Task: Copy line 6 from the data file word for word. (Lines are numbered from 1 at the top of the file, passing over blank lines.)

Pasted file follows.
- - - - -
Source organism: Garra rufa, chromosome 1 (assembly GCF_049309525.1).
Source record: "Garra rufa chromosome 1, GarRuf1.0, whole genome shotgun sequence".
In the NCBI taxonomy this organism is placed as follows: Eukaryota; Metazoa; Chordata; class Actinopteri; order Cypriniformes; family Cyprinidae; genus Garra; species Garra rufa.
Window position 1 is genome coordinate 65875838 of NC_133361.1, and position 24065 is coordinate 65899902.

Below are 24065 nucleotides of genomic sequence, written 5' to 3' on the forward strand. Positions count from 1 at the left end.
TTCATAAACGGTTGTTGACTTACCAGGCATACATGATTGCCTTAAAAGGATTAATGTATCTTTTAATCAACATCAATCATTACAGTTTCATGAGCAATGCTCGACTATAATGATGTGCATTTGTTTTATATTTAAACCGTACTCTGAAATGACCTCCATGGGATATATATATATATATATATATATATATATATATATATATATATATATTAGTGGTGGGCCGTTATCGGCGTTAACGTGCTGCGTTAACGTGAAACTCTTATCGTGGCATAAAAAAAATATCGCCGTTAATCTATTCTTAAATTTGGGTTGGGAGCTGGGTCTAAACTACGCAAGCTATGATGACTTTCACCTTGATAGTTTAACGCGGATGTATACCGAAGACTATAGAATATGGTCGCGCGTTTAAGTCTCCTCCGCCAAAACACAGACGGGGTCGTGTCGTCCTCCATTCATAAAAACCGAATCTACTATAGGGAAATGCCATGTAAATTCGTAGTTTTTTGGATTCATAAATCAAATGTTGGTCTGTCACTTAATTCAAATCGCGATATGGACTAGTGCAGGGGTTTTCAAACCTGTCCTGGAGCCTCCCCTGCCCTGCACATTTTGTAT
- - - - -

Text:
TTCATAAACGGTTGTTGACTTACCAGGCATACATGATTGCCTTAAAAGGATTAATGTATCTTTTAATCAACATCAATCATTACAGTTTCATGAGCAATGCTCGACTATAATGATGTGCATTTGTTTTATATTTAAACCGTACTCTGAAATGACCTCCATGGGATATATATATATATATATATATATATATATATATATATATATATATATTAGTGGTGGGCCGTTATCGGCGTTAACGTGCTGCGTTAACGTGAAACTCTTATCGTGGCATAAAAAAAATATCGCCGTTAATCTATTCTTAAATTTGGGTTGGGAGCTGGGTCTAAACTACGCAAGCTATGATGACTTTCACCTTGATAGTTTAACGCGGATGTATACCGAAGACTATAGAATATGGTCGCGCGTTTAAGTCTCCTCCGCCAAAACACAGACGGGGTCGTGTCGTCCTCCATTCATAAAAACCGAATCTACTATAGGGAAATGCCATGTAAATTCGTAGTTTTTTGGATTCATAAATCAAATGTTGGTCTGTCACTTAATTCAAATCGCGATATGGACTAGTGCAGGGGTTTTCAAACCTGTCCTGGAGCCTCCCCTGCCCTGCACATTTTGTAT